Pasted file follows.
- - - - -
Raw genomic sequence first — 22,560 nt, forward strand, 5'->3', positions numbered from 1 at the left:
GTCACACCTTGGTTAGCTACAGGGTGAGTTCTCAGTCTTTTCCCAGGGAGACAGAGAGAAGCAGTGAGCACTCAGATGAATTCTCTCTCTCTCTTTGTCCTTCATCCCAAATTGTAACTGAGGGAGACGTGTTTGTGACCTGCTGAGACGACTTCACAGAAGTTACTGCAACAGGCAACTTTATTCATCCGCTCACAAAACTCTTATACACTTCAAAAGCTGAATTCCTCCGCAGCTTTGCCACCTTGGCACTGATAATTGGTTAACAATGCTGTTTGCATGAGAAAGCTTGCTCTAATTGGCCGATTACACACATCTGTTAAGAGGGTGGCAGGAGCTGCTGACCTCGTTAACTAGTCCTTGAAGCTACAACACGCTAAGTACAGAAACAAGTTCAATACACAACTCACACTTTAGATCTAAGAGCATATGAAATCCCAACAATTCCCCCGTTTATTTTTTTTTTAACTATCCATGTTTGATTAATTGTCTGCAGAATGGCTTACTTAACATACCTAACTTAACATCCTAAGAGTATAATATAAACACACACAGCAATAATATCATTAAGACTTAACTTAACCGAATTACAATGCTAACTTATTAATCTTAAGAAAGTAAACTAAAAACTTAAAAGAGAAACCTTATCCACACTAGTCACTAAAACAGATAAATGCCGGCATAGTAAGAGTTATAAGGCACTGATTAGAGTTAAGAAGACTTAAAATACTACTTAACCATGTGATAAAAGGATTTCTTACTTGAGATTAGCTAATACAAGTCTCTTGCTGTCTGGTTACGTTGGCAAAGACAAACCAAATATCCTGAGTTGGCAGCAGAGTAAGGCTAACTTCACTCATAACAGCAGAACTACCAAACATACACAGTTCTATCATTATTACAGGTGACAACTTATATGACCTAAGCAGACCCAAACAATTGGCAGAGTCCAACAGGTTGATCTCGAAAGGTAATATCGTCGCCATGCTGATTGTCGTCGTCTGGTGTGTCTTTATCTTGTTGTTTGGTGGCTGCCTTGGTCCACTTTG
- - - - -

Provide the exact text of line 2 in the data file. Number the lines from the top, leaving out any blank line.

GTCACACCTTGGTTAGCTACAGGGTGAGTTCTCAGTCTTTTCCCAGGGAGACAGAGAGAAGCAGTGAGCACTCAGATGAATTCTCTCTCTCTCTTTGTCCTTCATCCCAAATTGTAACTGAGGGAGACGTGTTTGTGACCTGCTGAGACGACTTCACAGAAGTTACTGCAACAGGCAACTTTATTCATCCGCTCACAAAACTCTTATACACTTCAAAAGCTGAATTCCTCCGCAGCTTTGCCACCTTGGCACTGATAATTGGTTAACAATGCTGTTTGCATGAGAAAGCTTGCTCTAATTGGCCGATTACACACATCTGTTAAGAGGGTGGCAGGAGCTGCTGACCTCGTTAACTAGTCCTTGAAGCTACAACACGCTAAGTACAGAAACAAGTTCAATACACAACTCACACTTTAGATCTAAGAGCATATGAAATCCCAACAATTCCCCCGTTTATTTTTTTTTTAACTATCCATGTTTGATTAATTGTCTGCAGAATGGCTTACTTAACATACCTAACTTAACATCCTAAGAGTATAATATAAACACACACAGCAATAATATCATTAAGACTTAACTTAACCGAATTACAATGCTAACTTATTAATCTTAAGAAAGTAAACTAAAAACTTAAAAGAGAAACCTTATCCACACTAGTCACTAAAACAGATAAATGCCGGCATAGTAAGAGTTATAAGGCACTGATTAGAGTTAAGAAGACTTAAAATACTACTTAACCATGTGATAAAAGGATTTCTTACTTGAGATTAGCTAATACAAGTCTCTTGCTGTCTGGTTACGTTGGCAAAGACAAACCAAATATCCTGAGTTGGCAGCAGAGTAAGGCTAACTTCACTCATAACAGCAGAACTACCAAACATACACAGTTCTATCATTATTACAGGTGACAACTTATATGACCTAAGCAGACCCAAACAATTGGCAGAGTCCAACAGGTTGATCTCGAAAGGTAATATCGTCGCCATGCTGATTGTCGTCGTCTGGTGTGTCTTTATCTTGTTGTTTGGTGGCTGCCTTGGTCCACTTTG